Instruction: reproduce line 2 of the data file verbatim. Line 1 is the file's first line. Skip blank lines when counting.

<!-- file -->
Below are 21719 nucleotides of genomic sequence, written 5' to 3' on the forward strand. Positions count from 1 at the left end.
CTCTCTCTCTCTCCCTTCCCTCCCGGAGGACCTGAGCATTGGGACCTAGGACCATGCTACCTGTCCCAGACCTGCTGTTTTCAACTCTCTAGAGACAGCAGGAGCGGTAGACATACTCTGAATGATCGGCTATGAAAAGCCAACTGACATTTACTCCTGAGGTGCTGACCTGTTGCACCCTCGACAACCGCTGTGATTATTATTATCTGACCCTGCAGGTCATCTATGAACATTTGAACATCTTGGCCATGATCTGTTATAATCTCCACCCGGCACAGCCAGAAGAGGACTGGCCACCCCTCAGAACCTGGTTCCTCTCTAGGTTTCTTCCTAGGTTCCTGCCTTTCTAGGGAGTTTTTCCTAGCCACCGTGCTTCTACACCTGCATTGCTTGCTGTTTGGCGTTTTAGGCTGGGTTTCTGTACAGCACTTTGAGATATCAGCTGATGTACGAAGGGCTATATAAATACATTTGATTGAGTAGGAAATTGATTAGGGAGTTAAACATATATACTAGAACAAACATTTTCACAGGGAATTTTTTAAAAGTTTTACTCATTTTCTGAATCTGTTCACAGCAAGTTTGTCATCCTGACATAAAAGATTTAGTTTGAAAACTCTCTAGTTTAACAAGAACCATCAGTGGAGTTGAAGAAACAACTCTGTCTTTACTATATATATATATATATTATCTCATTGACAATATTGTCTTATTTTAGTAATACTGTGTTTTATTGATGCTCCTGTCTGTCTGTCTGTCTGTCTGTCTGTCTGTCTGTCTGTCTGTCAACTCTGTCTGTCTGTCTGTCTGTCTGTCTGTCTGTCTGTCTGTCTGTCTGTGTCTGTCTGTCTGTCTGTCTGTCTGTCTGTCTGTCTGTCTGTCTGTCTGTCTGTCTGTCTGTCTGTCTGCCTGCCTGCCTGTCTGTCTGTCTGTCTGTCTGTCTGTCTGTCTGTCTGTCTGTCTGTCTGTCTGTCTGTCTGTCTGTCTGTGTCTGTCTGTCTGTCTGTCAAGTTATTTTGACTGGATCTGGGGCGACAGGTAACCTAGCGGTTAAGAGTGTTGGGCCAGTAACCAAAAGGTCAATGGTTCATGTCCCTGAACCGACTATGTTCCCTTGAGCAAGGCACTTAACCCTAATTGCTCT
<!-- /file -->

CTCTCTCTCTCTCCCTTCCCTCCCGGAGGACCTGAGCATTGGGACCTAGGACCATGCTACCTGTCCCAGACCTGCTGTTTTCAACTCTCTAGAGACAGCAGGAGCGGTAGACATACTCTGAATGATCGGCTATGAAAAGCCAACTGACATTTACTCCTGAGGTGCTGACCTGTTGCACCCTCGACAACCGCTGTGATTATTATTATCTGACCCTGCAGGTCATCTATGAACATTTGAACATCTTGGCCATGATCTGTTATAATCTCCACCCGGCACAGCCAGAAGAGGACTGGCCACCCCTCAGAACCTGGTTCCTCTCTAGGTTTCTTCCTAGGTTCCTGCCTTTCTAGGGAGTTTTTCCTAGCCACCGTGCTTCTACACCTGCATTGCTTGCTGTTTGGCGTTTTAGGCTGGGTTTCTGTACAGCACTTTGAGATATCAGCTGATGTACGAAGGGCTATATAAATACATTTGATTGAGTAGGAAATTGATTAGGGAGTTAAACATATATACTAGAACAAACATTTTCACAGGGAATTTTTTAAAAGTTTTACTCATTTTCTGAATCTGTTCACAGCAAGTTTGTCATCCTGACATAAAAGATTTAGTTTGAAAACTCTCTAGTTTAACAAGAACCATCAGTGGAGTTGAAGAAACAACTCTGTCTTTACTATATATATATATATATTATCTCATTGACAATATTGTCTTATTTTAGTAATACTGTGTTTTATTGATGCTCCTGTCTGTCTGTCTGTCTGTCTGTCTGTCTGTCTGTCTGTCTGTCAACTCTGTCTGTCTGTCTGTCTGTCTGTCTGTCTGTCTGTCTGTCTGTCTGTGTCTGTCTGTCTGTCTGTCTGTCTGTCTGTCTGTCTGTCTGTCTGTCTGTCTGTCTGTCTGTCTGTCTGCCTGCCTGCCTGTCTGTCTGTCTGTCTGTCTGTCTGTCTGTCTGTCTGTCTGTCTGTCTGTCTGTCTGTCTGTCTGTCTGTGTCTGTCTGTCTGTCTGTCAAGTTATTTTGACTGGATCTGGGGCGACAGGTAACCTAGCGGTTAAGAGTGTTGGGCCAGTAACCAAAAGGTCAATGGTTCATGTCCCTGAACCGACTATGTTCCCTTGAGCAAGGCACTTAACCCTAATTGCTCT